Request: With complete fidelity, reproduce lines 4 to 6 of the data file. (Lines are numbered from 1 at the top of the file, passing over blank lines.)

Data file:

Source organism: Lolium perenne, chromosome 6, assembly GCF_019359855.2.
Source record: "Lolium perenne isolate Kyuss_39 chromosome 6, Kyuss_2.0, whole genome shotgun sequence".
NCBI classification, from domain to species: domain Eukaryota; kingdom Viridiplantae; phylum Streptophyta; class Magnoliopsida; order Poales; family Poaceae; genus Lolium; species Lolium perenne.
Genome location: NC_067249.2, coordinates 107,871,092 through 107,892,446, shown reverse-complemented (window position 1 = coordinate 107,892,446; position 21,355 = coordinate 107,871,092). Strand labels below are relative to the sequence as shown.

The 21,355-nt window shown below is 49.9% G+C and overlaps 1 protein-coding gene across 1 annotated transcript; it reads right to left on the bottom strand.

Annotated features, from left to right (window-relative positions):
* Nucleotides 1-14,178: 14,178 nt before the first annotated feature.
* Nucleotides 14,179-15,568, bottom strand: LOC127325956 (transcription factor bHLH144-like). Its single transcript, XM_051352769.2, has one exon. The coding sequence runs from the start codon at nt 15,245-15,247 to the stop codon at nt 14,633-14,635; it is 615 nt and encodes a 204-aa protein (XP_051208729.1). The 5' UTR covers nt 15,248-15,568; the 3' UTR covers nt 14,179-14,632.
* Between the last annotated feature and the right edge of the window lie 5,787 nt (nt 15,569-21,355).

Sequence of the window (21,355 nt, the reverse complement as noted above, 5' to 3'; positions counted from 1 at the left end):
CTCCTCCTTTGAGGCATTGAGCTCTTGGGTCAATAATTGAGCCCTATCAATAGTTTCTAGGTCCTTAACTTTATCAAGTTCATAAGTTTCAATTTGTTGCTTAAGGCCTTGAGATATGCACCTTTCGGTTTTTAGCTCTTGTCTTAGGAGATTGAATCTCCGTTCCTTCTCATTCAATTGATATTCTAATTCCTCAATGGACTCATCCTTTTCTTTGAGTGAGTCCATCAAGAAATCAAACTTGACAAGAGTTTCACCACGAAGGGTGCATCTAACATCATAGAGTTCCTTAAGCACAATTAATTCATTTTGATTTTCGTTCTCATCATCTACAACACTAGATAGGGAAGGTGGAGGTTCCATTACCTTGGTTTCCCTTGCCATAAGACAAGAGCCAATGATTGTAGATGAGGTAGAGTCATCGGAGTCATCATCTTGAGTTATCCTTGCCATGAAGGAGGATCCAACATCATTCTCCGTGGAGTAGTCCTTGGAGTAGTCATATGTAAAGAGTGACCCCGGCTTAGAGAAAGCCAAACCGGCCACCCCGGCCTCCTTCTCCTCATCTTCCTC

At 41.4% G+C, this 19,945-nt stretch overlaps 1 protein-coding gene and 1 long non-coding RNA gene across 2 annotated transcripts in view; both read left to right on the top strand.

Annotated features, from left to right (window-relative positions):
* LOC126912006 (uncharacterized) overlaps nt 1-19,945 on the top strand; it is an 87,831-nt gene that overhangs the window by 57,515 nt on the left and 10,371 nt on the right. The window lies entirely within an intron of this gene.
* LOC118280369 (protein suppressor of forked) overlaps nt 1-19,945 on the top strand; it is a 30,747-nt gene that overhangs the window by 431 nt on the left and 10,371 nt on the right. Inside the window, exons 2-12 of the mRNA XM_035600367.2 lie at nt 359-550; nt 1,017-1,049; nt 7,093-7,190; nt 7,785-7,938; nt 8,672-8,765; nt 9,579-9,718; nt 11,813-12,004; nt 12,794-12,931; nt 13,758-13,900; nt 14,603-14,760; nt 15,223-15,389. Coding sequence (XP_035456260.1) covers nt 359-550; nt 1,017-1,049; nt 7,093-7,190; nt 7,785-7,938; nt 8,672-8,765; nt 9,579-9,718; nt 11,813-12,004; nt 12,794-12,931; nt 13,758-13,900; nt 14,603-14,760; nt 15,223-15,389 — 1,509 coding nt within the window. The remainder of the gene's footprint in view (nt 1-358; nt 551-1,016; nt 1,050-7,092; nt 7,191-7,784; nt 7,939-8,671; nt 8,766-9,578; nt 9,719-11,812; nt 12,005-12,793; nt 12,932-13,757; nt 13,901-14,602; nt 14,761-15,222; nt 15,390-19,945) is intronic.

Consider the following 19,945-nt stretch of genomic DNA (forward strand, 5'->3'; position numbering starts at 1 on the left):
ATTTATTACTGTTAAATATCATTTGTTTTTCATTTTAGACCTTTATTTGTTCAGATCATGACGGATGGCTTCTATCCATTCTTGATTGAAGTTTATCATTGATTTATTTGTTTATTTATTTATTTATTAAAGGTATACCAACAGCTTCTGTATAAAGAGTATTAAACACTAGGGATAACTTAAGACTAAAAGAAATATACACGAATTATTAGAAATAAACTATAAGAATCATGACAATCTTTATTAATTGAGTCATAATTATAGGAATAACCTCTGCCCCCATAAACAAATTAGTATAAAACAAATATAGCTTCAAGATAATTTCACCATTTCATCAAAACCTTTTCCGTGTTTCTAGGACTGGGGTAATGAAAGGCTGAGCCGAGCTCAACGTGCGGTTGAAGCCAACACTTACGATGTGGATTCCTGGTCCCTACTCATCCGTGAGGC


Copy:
Genome location: NC_067249.2, coordinates 107,871,092 through 107,892,446, shown reverse-complemented (window position 1 = coordinate 107,892,446; position 21,355 = coordinate 107,871,092). Strand labels below are relative to the sequence as shown.

The 21,355-nt window shown below is 49.9% G+C and overlaps 1 protein-coding gene across 1 annotated transcript; it reads right to left on the bottom strand.

Annotated features, from left to right (window-relative positions):